Doman, who also worked on the Discbine marketing, said more than 5,000 hours went into just the test portion of that product. They key is to develop a product that meets a need across geographical boundaries, Doman said, and makes financial sense to mass produce.

The end goal is making the farmer more efficient.

"Farmers are always worried about how quickly and in the right time can they get things done," Doman said. "Because Mother Nature is almost always against us. There's never enough hours in the day to get things done."

And being more efficient doesn't always mean being faster. For example, the Speedrower employs IntelliSteer auto-guidance technology. In short, it means the equipment steers itself, with help from GPS and satellite technology.

"An operator can basically set up his field and he can click a button on the control handle and the machine steers itself down the field cutting the crop up to 16 mph," Doman explained.

'Time is money'

Mark O'Neill, media and strategic communications director for the Pennsylvania Farm Bureau, said the trend toward more-efficient farming opens the door for technological advances like those perfected by New Holland.

"When it comes time to get the crop out of the ground and go to wherever it's going next, time is money," he said. "It used to be someone had several acres of corn and it would take weeks and weeks and weeks. Now it can be done in days in some cases."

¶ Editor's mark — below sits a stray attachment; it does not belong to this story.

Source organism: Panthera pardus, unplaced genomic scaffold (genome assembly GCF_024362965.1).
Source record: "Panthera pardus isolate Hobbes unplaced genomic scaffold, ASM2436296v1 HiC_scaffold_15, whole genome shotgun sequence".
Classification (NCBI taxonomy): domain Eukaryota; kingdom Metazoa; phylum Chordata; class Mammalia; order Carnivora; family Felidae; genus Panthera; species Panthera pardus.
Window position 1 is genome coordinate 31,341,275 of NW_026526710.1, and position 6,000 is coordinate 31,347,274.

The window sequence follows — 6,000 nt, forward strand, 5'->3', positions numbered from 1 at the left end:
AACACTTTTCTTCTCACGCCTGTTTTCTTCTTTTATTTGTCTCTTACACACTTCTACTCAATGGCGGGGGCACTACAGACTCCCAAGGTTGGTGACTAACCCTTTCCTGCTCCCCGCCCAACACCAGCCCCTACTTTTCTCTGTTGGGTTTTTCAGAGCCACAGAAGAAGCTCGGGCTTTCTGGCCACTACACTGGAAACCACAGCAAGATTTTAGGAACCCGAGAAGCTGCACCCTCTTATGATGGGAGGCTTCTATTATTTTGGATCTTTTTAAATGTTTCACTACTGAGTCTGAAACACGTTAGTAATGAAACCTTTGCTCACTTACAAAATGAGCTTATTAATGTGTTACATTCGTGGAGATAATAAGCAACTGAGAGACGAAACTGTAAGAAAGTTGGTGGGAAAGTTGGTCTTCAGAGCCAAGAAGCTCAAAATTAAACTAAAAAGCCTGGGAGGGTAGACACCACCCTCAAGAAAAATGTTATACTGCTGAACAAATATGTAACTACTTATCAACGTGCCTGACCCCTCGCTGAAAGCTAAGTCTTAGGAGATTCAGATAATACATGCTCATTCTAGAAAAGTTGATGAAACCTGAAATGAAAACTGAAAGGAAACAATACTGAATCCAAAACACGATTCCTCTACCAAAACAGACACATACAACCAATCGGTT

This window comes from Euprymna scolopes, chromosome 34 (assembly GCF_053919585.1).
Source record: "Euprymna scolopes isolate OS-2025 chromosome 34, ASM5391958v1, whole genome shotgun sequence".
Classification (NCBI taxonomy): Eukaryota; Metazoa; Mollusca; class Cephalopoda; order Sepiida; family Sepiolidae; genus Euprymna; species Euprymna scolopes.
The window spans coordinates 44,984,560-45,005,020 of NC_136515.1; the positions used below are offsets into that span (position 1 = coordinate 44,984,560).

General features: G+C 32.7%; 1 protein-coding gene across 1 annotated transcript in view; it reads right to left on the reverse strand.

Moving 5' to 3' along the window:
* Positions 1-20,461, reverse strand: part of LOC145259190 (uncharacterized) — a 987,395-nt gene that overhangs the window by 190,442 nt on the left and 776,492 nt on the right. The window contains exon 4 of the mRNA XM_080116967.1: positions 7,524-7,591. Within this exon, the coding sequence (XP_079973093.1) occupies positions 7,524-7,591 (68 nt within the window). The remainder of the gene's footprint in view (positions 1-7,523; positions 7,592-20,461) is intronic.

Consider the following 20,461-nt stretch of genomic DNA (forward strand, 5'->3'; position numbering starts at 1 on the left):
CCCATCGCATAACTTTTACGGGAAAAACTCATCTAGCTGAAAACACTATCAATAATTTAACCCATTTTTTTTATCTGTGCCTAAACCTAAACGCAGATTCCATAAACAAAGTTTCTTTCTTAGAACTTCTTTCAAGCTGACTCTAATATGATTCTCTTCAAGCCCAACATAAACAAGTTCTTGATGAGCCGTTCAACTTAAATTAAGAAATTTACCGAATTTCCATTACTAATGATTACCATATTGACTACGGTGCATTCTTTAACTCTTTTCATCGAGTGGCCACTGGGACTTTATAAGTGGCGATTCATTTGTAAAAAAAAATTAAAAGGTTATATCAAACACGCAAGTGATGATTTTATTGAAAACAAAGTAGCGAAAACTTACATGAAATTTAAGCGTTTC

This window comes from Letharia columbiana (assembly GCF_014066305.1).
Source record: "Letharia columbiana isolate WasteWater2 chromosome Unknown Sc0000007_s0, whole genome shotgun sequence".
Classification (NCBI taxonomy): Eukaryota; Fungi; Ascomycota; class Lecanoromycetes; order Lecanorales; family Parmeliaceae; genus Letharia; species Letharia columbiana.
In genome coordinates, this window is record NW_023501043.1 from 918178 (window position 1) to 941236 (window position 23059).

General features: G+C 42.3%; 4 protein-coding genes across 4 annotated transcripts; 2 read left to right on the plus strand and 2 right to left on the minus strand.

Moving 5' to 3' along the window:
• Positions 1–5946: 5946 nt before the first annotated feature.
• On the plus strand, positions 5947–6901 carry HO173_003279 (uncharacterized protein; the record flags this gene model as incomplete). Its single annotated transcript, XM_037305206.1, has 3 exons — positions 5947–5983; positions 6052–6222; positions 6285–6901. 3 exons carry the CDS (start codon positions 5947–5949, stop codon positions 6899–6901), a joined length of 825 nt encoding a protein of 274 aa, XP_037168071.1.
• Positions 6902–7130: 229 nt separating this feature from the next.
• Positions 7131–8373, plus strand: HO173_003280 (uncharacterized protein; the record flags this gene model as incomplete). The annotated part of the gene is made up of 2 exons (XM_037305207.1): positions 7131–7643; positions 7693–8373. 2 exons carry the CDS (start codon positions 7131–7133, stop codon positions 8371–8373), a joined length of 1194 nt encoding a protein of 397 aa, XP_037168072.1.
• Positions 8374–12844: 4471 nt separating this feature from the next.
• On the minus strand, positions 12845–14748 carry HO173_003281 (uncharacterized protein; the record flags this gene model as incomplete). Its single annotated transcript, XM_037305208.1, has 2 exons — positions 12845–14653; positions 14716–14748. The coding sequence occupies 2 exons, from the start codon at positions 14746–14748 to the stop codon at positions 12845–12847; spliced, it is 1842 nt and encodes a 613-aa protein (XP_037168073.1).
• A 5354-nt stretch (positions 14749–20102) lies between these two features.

Being more efficient means more than just saving the farmer time. The faster crops can be "conditioned," or dried out, the more nutrients are retained. That means a better-quality hay is fed to the animals, which makes for healthier meat.

The new technology is also good for the environment, O'Neill noted. More precise application equipment makes sure that no fertilizer is wasted, saving money while protecting the environment as much as possible.

Likewise, the New Holland Ecoblue Selective Catalytic Reduction technology takes 100 percent cool, clean air directly into the engine.

One of the principal benefits of SCR technology is that it does not place any additional demands on the cooling package, which means that zero power is diverted to cool the exhaust gas. The engine's power is only used for the machines' principal "working" functions, improving productivity.